ACMI + Melbourne Festival present
Collisions: Lynette Wallworth
Work Duration: 18 minutes
Limited to 2 tickets per booking. Booking is optional but guarantees your place. Please arrive 10 minutes before the booked time or your spot may be given away.
Lynette Wallworth’s Collisions is a stunning VR experience that invites audiences on a journey to the land of Indigenous elder, Nyarri Nyarri Morgan and the Martu tribe in the remote Western Australian desert. In a thought-provoking, immersive experience, Nyarri shares his story of the dramatic collision between his traditional world view and his experience of nuclear testing in the South Australian desert.
Collisions was developed as a result of the inaugural Sundance New Frontier-Jaunt VR Residency.
ABOUT NYARRI NYARRI MORGAN
Collisions tells the story of Aboriginal elder Nyarri Nyarri Morgan. A Martu man from the remote Pilbara desert in Western Australia, he lived his early life with no knowledge or contact with western culture. His world is all he knew.
Nyarri’s first contact with Western culture came in the 1950s via a dramatic collision between his traditional world view and the cutting edge of Western science and technology. Reflecting on the event, in this most magical of immersive experiences, Nyarri offers viewers his experience of the impact of destructive technology and the Martu perspective on caring for the planet for future generations.
Nyarri is an elder who has seen his community through dramatic changes, a speaker of seven western desert languages, an artist whose work has been exhibited across the world and a man whose incredible story is now being shared in VR.
"I first heard of Nyarri’s story four years ago on a hunting trip with the Martu women painters in the Western Desert. Hearing that I had been to Maralinga, where Britain tested atomic bombs in the 1950s, Nyarri’s wife Nola turned to me at the campfire with what felt like an instruction…"You have to talk to Nyarri."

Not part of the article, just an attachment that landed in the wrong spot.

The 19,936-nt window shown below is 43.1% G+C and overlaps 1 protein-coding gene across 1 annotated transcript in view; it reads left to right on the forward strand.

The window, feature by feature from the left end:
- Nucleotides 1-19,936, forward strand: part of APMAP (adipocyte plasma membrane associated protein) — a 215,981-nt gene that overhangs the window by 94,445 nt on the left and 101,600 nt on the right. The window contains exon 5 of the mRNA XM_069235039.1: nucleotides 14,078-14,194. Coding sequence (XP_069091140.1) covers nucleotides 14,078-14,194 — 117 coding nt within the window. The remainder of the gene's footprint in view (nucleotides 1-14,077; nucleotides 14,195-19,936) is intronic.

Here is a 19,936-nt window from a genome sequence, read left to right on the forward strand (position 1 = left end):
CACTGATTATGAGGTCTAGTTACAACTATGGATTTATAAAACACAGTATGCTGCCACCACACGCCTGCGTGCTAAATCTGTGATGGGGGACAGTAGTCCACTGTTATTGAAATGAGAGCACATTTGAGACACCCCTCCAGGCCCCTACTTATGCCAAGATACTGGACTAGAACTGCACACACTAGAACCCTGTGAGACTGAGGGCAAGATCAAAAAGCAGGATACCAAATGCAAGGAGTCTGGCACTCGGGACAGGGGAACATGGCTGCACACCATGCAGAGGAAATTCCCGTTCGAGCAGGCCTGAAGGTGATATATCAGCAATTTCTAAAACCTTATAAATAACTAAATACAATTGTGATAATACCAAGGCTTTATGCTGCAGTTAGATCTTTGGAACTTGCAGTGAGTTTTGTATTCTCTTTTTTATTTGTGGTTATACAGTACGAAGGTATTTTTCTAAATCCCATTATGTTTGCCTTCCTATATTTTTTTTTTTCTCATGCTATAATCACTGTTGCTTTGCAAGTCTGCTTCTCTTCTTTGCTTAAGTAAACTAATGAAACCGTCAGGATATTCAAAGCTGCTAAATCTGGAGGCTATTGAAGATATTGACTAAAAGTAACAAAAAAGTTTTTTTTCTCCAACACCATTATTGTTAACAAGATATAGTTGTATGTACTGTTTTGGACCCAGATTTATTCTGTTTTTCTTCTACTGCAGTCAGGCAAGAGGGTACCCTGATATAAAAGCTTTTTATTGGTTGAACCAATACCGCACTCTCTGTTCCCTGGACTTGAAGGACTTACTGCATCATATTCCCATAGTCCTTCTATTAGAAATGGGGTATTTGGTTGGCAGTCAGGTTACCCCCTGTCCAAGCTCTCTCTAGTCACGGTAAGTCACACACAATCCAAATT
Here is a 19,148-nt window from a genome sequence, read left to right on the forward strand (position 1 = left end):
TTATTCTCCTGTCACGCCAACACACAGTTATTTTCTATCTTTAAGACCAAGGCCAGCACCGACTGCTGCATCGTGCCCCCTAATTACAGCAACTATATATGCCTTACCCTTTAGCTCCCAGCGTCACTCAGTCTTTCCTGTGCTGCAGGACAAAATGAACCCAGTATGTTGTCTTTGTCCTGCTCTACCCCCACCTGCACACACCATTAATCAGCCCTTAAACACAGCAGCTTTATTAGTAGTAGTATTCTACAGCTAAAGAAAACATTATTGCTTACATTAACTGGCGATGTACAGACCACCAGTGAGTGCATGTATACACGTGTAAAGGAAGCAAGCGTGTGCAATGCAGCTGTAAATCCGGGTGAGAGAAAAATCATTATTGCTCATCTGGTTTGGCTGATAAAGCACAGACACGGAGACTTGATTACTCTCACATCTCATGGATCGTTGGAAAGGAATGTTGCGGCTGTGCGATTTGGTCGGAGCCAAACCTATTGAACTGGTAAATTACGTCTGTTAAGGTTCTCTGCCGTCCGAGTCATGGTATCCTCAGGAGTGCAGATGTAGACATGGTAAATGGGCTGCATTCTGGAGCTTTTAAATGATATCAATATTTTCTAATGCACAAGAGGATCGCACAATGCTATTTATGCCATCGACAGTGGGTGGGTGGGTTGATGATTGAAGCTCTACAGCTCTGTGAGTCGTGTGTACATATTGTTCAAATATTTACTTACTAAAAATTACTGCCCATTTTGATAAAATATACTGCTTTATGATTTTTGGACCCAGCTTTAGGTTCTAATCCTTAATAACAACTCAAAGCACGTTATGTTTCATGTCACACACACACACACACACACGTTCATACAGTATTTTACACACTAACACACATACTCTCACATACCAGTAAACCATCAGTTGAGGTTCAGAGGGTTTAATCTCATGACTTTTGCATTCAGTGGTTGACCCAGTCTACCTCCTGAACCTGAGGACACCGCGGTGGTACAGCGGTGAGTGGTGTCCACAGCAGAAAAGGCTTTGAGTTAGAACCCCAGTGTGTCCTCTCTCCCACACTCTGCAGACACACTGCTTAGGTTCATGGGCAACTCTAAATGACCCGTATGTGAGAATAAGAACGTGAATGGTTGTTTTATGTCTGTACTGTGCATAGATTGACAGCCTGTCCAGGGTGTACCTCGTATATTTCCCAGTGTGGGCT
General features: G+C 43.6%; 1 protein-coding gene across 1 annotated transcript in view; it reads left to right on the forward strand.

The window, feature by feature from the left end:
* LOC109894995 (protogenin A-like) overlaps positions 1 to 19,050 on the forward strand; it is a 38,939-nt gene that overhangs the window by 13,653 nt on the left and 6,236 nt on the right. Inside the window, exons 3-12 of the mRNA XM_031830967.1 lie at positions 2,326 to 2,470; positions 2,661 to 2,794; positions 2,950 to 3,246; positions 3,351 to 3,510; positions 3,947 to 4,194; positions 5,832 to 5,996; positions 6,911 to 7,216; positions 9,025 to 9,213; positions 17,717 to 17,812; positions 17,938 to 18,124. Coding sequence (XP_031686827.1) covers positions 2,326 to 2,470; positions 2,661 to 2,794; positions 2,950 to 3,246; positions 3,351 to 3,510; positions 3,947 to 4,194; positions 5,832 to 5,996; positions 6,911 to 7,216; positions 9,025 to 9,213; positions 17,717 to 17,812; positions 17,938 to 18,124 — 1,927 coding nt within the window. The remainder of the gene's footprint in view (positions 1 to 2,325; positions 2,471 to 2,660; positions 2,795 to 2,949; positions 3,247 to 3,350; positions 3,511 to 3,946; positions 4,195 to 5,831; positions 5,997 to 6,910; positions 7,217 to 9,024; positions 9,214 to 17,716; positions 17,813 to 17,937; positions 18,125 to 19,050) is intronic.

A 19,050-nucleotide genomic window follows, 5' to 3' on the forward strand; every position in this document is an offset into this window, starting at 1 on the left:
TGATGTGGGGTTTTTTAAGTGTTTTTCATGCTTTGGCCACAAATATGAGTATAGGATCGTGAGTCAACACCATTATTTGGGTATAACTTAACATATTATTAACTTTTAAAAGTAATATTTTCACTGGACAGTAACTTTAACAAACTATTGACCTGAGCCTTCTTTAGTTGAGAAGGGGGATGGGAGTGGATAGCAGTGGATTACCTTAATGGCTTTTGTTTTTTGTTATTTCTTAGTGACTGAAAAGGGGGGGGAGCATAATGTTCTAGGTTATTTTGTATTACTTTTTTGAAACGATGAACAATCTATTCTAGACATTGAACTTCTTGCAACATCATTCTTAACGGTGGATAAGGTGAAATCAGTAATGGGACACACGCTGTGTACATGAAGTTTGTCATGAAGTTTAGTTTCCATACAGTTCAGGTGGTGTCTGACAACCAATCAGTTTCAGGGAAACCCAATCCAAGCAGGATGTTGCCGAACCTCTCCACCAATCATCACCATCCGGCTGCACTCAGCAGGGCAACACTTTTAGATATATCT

A year later I did just that and I heard a short powerful parable that Nyarri had waited almost his entire life to share. So this work was born, as a thought or an imagining. I hadn’t yet experienced Virtual Reality and I was waiting to decide the form that would best suit this work. When I experienced my first VR film I knew how to make Nyarri’s story exist again.
I love new technology. I love the moment when the viewer experiences a new sensation for the first time. I know that moment gets seared into memory. I also believe in the power of story to reshape us collectively. I think the two belong together.
Nyarri’s world is only available to me through being invited, through this work that invitation is extended to you. The powerful sense of presence of VR makes everything personal. Nyarri knows who it is he is speaking to. He is speaking to you.
So this work is something of a gift sent from a private world. It contains an old story, held close till now. It is a technological message in a bottle sent out to a world that could enact a different future. It's a work that tries to do the hardest of things- to create a bridge for two cultures in our shared homeland acknowledging our onward stewardship of this wonderful, wounded, resilient country."
Collisions, filmed on location in the remote Western Australian Desert, is a breakthrough production in immersive virtual reality cinema. Under Lynette Wallworth’s direction, Jaunt VR’s state of the art 3-D 360 camera was attached to a drone, enabling breathtaking footage of the Pilbarra desert, Nyarri’s community and the traditional mosaic pattern burning of the Martu people from the air. Nyarri and the Martu took instantly to the virtual reality format, Nyarri noting “the camera has 16 eyes.”